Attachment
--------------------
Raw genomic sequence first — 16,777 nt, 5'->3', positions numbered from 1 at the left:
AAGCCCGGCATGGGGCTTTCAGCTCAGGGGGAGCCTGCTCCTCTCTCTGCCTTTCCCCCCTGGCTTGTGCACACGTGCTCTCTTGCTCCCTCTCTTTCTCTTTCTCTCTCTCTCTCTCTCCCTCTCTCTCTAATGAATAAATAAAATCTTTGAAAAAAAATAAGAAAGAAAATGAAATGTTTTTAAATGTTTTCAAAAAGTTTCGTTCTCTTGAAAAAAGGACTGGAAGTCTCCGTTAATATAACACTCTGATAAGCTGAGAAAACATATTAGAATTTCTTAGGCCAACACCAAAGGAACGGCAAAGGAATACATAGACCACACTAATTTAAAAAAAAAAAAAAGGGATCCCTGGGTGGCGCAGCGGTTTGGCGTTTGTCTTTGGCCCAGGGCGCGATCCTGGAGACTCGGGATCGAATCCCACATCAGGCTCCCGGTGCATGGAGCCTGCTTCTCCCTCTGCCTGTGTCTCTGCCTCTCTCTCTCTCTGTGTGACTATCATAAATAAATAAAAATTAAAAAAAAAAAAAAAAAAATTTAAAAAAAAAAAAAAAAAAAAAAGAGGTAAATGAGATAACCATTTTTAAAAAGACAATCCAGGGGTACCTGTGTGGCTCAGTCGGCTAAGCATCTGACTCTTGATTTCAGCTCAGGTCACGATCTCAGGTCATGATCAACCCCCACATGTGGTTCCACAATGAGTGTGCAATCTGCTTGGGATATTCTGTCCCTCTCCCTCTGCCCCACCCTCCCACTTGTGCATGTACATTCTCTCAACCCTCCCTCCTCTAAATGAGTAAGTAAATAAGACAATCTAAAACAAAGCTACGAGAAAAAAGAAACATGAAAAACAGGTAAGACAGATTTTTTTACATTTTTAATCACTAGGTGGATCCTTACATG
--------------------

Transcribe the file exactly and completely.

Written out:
Raw genomic sequence first — 16,777 nt, 5'->3', positions numbered from 1 at the left:
AAGCCCGGCATGGGGCTTTCAGCTCAGGGGGAGCCTGCTCCTCTCTCTGCCTTTCCCCCCTGGCTTGTGCACACGTGCTCTCTTGCTCCCTCTCTTTCTCTTTCTCTCTCTCTCTCTCTCCCTCTCTCTCTAATGAATAAATAAAATCTTTGAAAAAAAATAAGAAAGAAAATGAAATGTTTTTAAATGTTTTCAAAAAGTTTCGTTCTCTTGAAAAAAGGACTGGAAGTCTCCGTTAATATAACACTCTGATAAGCTGAGAAAACATATTAGAATTTCTTAGGCCAACACCAAAGGAACGGCAAAGGAATACATAGACCACACTAATTTAAAAAAAAAAAAAAGGGATCCCTGGGTGGCGCAGCGGTTTGGCGTTTGTCTTTGGCCCAGGGCGCGATCCTGGAGACTCGGGATCGAATCCCACATCAGGCTCCCGGTGCATGGAGCCTGCTTCTCCCTCTGCCTGTGTCTCTGCCTCTCTCTCTCTCTGTGTGACTATCATAAATAAATAAAAATTAAAAAAAAAAAAAAAAAAATTTAAAAAAAAAAAAAAAAAAAAAAGAGGTAAATGAGATAACCATTTTTAAAAAGACAATCCAGGGGTACCTGTGTGGCTCAGTCGGCTAAGCATCTGACTCTTGATTTCAGCTCAGGTCACGATCTCAGGTCATGATCAACCCCCACATGTGGTTCCACAATGAGTGTGCAATCTGCTTGGGATATTCTGTCCCTCTCCCTCTGCCCCACCCTCCCACTTGTGCATGTACATTCTCTCAACCCTCCCTCCTCTAAATGAGTAAGTAAATAAGACAATCTAAAACAAAGCTACGAGAAAAAAGAAACATGAAAAACAGGTAAGACAGATTTTTTTACATTTTTAATCACTAGGTGGATCCTTACATG